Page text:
Shamoil is a former senior officer at the US Securities and Exchange Commission and the US Attorney’s Office for the Eastern District of Texas. He is currently chief counsel of risk and regulatory affairs at Charles Schwab.
What are the differences in criminal and civil investigations, and how does the government approach them?
I think about them in much the same way. You’re after the same kind of thing. You’re after the end result as you're trying to figure out what went wrong. What went wrong can be criminal. What went wrong can be civil. Sometimes what went wrong can be both. A lot of the mechanisms are going to be relatively the same. But at the end of the day, I think the biggest difference would be that a criminal sanction is much more severe. It is the true hammer in the system, whereas the civil sanctions have a lot more flexibility in the resolution.
Then there are investigations initiated by the government. All too often you have internal investigations that turn into government investigations as well. When you're talking about complexity, you’ve got complexity in all manner of different approaches.
What are some common mistakes you see happening over and over again in white-collar investigations?
When you're operating as a prosecutor, you're looking at things from the government's perspective. One of the key things in the interface between the private sector and the public sector is that the government initiates an investigation, and they don’t know anything. The reality is that they're getting sources of information that funnel into whatever they're trying to do, but they don't have any idea. All of their requests for information at the front end are going to be necessarily broad. When you don't have any grounding, you have to figure out what it is that you're looking for. I think initially from the government standpoint, it's really helpful when people stand up and say, “Let me help you shape your investigation. I understand what you're after.”
These are the kinds of things that would help advance the ball, and in order to do that, building that trusted relationship and remembering that, yes, it's an adversarial proceeding, but it doesn't have to be instantly antagonistic.
On the other hand, on the company side it's important to marshal your resources together to answer the questions systemically and quickly, while balancing the idea that you're trying to execute business and continue to do the things that keep the company operational. I think the perspectives are different, but really it comes down to this idea of sort of scope and answering questions.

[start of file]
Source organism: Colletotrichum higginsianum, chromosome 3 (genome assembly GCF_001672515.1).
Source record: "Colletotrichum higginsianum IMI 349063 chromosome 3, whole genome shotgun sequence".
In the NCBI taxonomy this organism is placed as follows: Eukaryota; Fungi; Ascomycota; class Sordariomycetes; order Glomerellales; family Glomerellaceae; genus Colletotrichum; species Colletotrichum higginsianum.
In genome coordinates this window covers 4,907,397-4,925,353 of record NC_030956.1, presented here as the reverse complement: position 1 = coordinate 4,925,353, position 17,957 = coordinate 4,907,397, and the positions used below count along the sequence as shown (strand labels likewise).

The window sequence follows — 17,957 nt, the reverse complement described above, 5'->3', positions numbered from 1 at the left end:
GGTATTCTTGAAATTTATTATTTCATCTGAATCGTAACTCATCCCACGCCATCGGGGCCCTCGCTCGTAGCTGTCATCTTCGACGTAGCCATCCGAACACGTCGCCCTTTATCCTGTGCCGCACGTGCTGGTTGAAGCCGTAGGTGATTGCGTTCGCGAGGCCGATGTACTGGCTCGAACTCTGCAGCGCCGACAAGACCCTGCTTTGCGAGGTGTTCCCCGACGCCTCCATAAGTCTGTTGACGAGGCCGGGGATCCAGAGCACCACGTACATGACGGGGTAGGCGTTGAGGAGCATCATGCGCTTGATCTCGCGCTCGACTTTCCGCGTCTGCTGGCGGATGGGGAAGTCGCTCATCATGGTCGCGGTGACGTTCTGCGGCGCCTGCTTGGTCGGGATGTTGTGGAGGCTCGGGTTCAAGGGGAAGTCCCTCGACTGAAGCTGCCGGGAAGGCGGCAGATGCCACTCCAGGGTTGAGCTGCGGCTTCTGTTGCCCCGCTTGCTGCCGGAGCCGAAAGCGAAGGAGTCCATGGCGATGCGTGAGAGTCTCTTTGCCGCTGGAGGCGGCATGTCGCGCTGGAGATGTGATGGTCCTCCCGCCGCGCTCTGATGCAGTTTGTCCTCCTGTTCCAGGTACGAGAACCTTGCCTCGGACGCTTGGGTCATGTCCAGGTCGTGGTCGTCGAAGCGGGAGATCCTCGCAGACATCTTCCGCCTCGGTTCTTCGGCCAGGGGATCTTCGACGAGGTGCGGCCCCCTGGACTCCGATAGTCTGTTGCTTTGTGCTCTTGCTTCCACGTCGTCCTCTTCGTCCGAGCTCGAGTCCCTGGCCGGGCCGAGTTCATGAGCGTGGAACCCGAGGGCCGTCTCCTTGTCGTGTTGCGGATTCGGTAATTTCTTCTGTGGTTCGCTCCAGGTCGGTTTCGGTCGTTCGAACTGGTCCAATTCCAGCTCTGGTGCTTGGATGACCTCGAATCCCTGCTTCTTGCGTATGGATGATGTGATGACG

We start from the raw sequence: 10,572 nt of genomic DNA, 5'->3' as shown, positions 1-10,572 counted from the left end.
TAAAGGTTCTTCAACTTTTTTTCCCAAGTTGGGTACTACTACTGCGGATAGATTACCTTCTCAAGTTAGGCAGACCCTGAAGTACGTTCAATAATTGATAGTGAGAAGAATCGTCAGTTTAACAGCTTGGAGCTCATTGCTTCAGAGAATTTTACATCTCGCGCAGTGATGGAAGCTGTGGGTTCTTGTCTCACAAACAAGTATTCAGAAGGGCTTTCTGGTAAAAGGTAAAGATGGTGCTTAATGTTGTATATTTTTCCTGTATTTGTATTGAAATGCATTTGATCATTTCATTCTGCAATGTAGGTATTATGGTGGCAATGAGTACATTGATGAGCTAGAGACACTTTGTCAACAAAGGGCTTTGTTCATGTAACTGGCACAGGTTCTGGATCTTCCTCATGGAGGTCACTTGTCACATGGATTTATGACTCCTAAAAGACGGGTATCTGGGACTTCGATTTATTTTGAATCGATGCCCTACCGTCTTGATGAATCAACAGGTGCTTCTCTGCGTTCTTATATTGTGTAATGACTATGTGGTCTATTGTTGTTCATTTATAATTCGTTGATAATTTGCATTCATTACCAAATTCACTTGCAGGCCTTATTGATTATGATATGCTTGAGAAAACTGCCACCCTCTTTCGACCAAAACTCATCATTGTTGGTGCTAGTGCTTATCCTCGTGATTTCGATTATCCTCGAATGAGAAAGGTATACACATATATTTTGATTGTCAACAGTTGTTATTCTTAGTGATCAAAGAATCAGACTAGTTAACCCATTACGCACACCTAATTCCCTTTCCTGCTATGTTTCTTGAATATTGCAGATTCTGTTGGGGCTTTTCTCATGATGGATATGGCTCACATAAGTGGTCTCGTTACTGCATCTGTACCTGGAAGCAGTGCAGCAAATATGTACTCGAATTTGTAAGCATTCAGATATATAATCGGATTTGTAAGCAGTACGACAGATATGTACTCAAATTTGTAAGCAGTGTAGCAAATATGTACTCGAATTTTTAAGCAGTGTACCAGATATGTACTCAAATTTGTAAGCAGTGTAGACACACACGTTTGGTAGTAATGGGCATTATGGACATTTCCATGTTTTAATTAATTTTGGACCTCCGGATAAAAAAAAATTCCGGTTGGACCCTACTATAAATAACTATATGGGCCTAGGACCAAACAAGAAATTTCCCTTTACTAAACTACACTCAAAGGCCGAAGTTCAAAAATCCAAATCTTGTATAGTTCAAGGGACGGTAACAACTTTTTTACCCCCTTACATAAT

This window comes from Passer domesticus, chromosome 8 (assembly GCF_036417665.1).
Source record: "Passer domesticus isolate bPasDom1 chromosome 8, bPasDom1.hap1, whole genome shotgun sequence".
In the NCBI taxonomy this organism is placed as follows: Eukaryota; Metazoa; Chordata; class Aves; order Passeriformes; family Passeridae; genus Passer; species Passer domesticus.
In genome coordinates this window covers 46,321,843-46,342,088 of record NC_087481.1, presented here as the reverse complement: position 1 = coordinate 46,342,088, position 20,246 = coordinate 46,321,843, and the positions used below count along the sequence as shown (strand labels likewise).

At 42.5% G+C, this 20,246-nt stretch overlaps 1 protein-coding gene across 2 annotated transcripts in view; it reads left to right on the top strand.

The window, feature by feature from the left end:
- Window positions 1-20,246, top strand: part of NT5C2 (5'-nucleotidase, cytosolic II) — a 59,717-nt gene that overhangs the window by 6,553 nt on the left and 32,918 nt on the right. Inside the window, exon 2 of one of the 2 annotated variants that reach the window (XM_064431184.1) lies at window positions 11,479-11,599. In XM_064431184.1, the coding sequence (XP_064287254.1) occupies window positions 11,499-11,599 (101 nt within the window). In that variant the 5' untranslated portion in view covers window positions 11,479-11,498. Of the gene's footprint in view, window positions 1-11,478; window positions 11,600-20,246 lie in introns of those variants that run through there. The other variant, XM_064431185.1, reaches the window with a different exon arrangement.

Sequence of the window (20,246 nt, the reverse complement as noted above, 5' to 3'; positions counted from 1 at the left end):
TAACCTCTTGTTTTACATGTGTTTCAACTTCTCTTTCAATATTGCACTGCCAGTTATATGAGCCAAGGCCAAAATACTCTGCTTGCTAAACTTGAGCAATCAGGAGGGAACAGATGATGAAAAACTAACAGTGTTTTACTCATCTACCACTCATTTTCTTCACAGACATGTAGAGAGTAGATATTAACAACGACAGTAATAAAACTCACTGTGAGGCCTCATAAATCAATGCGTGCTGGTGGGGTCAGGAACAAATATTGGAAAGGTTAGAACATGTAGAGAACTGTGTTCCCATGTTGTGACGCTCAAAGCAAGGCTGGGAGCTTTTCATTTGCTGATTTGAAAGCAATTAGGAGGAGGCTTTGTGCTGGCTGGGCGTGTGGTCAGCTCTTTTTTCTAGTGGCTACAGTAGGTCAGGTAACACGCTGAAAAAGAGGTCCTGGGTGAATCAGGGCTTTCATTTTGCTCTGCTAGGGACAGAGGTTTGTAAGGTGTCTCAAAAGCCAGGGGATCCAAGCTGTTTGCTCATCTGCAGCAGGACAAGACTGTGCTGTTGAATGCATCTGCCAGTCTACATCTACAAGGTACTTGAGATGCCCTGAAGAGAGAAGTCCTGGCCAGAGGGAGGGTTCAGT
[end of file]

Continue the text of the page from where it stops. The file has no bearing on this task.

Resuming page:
At what point should one consider calling an outside lawyer and bringing them in because of some aspect of the case?
When it appears at an internal investigation it’s either going to have the appearance that it's not an independent investigation, or there's sufficient indications that there's something significant there that you need an independent view, that's probably where you refer to outside counsel. For example, when I think about if you've got individuals in management who have been identified as individuals who may have information, that might suggest that you have outside counsel conduct interviews, or look at information because the topic would be incredibly sensitive. Those are the kinds of issues that you think might need self-report to the government. You know that the question the government is going to ask is whether or not there was an independent investigation.
If you were able to foresee down that path, then you may know you need to get counsel involved. In many ways, it's really looking at the investigation itself and considering if this is an investigation that could use a truly independent viewpoint, and be able to execute from there. And many times, the legal department is an independent viewpoint, but there are circumstances where it might not be perceived as such.
The opinions expressed in this podcast are those of the speakers and do not necessarily reflect the viewpoint of their institutions or clients.